The WWF is run at a local level by the following offices...
- WWF Global
- Central African Republic
- Central America
- Democratic Republic of the Congo
- European Policy Office
Take Action to Prevent Human-Wildlife Conflict
WHY DOES IT MATTER?
Human-wildlife conflict threatens the very existence of humanity and Kenya's endangered species. Communities that interact with wildlife in their lands bear the greatest brunt.
To prevent the loss of lives, property and extinction of wildlife, seeking the 'wildness' that separates wildlife and people is not a realistic solution. This is because, in Kenya, over 60% of wildlife live outside Protected Areas, in community and privately-owned lands, where human-wildlife conflict cases are the highest.
Together, let's increase investments to scale up working solutions to prevent human-wildlife conflict. No one solution fits all.
They are layered, multifaceted, and interconnected just like a web.
We are all part of the solution, because we are all connected.
Together with communities we employ the SAFE Sytem model in addressing human-wildlife conflict - a solution that puts PEOPLE FIRST to help PREVENT, RESPOND to and MITIGATE the conflict. The goal of the approach is to contribute to the safety of every stakeholder, namely: People, People’s property/assets, Wildlife and Habitats.
We also fund and support tried and tested solutions:
1. Predator-Proof Bomas
We are acquiring and installing mobile and permanent predator-proof Bomas - livestock enclosures that keep animals safe at night, when most predation occurs. This strategic move aims to completely eliminate nocturnal predation. In areas where these Bomas have been installed, the results are remarkable—zero reported predation, making the solution as a resounding success to preventing Human-Wildlife Conflict.
2. Predator Deterent Lights:
We are providing ‘Predator Deterent Lights’ to communities living in conflict hotspots. These are a series of solar-powered LED lights installed around the bomas that flash alternately to deter predators. In addition, the solar panel powering ‘Predator Deterrent Lights’ supply lighting to communities whose homes are not connected to the grid - in line with our commitment to provide clean energy access for all.
3. Critical Wildlife Habitats and Livestock Grazing Areas Corridors and Migratory Routes Connectivity Support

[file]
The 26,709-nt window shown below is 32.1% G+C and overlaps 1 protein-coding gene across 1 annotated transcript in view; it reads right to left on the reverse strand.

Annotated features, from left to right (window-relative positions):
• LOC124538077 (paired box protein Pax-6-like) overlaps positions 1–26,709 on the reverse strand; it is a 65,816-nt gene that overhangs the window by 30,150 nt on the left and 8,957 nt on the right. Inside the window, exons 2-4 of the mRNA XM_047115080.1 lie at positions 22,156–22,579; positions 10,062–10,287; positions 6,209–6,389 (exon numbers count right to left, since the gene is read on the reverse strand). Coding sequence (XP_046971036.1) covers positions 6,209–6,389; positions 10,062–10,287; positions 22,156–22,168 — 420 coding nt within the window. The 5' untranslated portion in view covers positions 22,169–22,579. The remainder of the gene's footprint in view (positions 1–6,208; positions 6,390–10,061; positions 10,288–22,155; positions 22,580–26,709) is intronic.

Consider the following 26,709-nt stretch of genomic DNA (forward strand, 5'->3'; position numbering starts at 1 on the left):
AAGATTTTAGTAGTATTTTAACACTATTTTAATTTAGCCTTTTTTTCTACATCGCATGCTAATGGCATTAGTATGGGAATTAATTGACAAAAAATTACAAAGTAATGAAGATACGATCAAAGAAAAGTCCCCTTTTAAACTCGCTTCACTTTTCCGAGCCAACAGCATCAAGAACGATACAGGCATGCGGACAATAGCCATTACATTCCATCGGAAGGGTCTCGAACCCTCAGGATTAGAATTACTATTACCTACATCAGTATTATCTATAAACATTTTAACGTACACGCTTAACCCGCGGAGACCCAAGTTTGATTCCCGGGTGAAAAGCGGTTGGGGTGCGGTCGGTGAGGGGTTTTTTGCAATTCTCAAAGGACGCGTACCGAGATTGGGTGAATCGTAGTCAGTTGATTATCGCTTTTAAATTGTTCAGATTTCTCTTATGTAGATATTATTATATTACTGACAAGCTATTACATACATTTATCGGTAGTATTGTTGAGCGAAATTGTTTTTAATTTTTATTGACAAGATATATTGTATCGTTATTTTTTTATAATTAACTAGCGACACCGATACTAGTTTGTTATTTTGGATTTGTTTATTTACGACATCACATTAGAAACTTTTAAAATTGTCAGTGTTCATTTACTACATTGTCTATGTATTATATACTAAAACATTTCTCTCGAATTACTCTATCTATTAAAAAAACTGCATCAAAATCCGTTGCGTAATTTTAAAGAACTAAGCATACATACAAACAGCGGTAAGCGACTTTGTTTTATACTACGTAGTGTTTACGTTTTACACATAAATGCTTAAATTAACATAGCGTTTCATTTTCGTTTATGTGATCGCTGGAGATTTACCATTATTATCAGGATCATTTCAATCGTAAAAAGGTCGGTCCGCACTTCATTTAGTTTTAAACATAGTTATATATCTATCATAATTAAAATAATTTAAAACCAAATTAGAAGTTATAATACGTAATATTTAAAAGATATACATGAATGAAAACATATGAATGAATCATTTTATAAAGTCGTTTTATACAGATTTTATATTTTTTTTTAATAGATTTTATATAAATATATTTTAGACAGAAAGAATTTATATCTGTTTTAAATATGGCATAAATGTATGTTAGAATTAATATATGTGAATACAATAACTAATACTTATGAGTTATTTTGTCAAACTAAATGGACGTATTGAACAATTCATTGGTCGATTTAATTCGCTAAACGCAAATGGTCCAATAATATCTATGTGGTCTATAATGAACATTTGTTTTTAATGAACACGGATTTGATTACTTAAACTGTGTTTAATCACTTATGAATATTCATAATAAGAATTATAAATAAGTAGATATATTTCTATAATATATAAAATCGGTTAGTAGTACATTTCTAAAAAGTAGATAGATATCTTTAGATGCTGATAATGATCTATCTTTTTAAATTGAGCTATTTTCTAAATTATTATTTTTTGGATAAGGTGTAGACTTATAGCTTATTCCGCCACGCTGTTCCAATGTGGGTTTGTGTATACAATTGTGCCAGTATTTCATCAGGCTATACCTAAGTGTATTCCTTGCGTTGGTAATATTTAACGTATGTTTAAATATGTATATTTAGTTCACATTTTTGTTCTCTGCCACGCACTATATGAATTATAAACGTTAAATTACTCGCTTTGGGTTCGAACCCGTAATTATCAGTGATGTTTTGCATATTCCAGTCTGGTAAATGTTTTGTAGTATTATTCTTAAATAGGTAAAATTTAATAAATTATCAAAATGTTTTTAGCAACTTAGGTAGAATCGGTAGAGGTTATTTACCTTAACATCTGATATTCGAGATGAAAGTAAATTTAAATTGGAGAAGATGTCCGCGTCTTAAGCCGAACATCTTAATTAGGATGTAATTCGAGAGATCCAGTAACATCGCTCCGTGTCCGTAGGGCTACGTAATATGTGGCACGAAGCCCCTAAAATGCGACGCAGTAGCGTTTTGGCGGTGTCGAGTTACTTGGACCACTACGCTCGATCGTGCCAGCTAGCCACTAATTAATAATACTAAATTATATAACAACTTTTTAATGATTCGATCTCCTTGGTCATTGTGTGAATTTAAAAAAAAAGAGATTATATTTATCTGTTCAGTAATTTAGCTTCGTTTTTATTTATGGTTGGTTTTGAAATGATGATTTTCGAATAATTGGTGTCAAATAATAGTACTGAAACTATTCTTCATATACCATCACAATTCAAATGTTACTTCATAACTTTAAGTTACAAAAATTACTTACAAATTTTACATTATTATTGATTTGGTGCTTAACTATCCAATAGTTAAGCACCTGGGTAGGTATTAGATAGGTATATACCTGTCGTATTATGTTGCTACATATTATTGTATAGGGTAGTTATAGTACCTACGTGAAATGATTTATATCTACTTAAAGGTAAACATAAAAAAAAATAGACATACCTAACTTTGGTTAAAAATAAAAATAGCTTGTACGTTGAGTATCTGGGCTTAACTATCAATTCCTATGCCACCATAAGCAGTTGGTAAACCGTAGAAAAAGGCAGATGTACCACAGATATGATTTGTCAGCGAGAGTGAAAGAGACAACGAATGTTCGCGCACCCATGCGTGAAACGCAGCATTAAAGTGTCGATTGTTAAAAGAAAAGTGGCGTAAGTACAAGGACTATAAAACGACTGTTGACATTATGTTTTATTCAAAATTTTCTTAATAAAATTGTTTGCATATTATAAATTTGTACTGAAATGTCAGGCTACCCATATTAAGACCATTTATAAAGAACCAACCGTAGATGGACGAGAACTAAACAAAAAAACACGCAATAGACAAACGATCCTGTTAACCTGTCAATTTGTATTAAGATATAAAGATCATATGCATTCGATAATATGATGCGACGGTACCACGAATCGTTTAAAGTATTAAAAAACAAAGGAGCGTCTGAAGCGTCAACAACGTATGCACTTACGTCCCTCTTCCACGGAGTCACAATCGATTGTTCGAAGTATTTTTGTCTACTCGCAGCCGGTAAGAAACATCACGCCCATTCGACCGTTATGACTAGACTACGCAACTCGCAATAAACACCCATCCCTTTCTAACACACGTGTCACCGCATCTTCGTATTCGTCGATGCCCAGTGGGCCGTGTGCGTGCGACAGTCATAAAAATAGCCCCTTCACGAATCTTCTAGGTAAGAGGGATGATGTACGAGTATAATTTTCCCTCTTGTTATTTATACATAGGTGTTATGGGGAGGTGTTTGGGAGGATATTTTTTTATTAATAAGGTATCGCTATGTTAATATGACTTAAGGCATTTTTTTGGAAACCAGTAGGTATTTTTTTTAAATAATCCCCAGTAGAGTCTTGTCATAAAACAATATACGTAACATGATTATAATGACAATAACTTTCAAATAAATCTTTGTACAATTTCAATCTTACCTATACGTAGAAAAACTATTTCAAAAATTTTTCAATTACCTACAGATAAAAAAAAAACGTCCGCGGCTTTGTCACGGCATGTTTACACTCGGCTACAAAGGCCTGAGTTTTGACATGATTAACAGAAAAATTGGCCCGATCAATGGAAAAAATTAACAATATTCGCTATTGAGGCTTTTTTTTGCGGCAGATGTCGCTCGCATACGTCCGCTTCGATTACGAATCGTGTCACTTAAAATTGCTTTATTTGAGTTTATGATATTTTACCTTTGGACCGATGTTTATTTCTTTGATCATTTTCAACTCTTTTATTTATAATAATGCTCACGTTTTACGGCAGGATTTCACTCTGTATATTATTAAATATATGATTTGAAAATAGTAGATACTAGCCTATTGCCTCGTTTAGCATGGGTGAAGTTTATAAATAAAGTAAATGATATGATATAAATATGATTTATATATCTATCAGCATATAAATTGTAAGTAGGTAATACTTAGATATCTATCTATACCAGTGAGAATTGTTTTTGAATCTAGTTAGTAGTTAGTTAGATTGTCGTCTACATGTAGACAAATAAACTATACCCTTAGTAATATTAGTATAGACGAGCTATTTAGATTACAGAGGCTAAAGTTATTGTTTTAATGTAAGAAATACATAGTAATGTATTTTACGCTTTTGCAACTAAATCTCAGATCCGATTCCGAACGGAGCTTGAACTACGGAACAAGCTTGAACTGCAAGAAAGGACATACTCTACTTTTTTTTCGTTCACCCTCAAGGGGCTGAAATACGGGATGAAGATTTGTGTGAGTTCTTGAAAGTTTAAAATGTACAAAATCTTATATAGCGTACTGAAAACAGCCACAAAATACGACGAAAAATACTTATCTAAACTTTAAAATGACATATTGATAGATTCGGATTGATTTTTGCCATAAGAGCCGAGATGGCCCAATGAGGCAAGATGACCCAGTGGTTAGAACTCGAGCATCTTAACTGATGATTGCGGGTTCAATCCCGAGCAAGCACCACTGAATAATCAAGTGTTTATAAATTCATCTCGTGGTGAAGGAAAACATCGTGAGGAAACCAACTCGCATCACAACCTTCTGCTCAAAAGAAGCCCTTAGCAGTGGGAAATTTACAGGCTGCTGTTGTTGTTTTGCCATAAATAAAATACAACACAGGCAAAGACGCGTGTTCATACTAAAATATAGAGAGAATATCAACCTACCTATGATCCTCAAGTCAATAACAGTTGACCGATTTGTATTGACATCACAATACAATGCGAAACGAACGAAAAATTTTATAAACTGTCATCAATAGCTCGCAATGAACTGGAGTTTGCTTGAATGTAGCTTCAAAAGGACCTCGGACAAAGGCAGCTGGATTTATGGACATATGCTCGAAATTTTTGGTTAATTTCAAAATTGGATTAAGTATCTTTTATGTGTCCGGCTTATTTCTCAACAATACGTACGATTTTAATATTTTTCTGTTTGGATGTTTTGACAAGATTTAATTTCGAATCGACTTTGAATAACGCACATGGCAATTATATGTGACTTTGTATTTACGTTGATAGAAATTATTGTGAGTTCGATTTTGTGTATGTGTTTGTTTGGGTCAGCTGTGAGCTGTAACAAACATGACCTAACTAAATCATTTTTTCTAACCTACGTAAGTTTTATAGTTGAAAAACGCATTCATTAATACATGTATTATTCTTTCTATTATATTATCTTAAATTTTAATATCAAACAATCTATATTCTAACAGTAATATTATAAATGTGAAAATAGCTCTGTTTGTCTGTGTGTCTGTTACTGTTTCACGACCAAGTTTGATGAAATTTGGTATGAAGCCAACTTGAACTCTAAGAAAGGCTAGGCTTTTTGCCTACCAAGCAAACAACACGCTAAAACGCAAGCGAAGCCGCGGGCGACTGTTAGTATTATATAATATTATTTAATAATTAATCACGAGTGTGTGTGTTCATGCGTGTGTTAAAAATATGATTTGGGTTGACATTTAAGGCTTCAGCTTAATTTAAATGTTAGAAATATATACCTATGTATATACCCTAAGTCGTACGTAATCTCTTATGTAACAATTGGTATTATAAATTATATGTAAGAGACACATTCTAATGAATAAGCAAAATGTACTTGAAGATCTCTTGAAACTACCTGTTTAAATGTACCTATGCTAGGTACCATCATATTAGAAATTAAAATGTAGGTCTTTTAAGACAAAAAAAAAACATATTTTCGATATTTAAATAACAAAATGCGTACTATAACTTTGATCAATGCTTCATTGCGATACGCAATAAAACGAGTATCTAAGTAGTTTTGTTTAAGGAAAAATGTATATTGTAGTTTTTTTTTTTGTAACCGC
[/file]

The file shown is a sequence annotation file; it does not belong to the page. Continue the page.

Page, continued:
We support the mapping of wildlife and livestock grazing corridors to link critical habitats. This will allow wildlife and livestock to freely move minimizing human-wildlife conflict.
4. Land Lease Payments to Community Members to Open up Wildlife Migratory and Livestock-Grazing Corridors:
We cultivate a harmonious balance between nature, livelihoods and economic empowerment. We provide incentives, such as land lease payments, to community members who play a vital role in opening up wildlife migratory and livestock grazing corridors by establishing community conservancies. Additionally, we actively support communities in developing and benefiting from Nature-Based Solutions (NBS).
5. Wildlife Monitoring:
We actively support wildlife monitoring conducted by Kenya Wildlife Service, partners and community members to identify human-wildlife conflict hotspots. This collaborative effort allows for the implementation of effective responses and deploy diverse solutions to manage human-wildlife conflict. The use of elephant and lion collaring is one of the proactive approaches that ensures a swift response to and prevention of human-wildlife conflict incidents.
6. Water for All: People, their Livestock and Wildlife
WWF-Kenya solar-powered boreholes and water pans in community conservancies provide water for people, their livestock and wildlife, minimizing human-wildlife conflict fuelled by water scarcity.
We are engaging policymakers at the National and County levels to support the prevention, response to and mitigation of human-wildlife conflict. We have designed programs targeting the prevention of conflict by threatened flagship species, like the African elephant and Lion. Preventing conflict by these wildlife gives us an opportunity to prevent conflict by other species, directly or indirectly.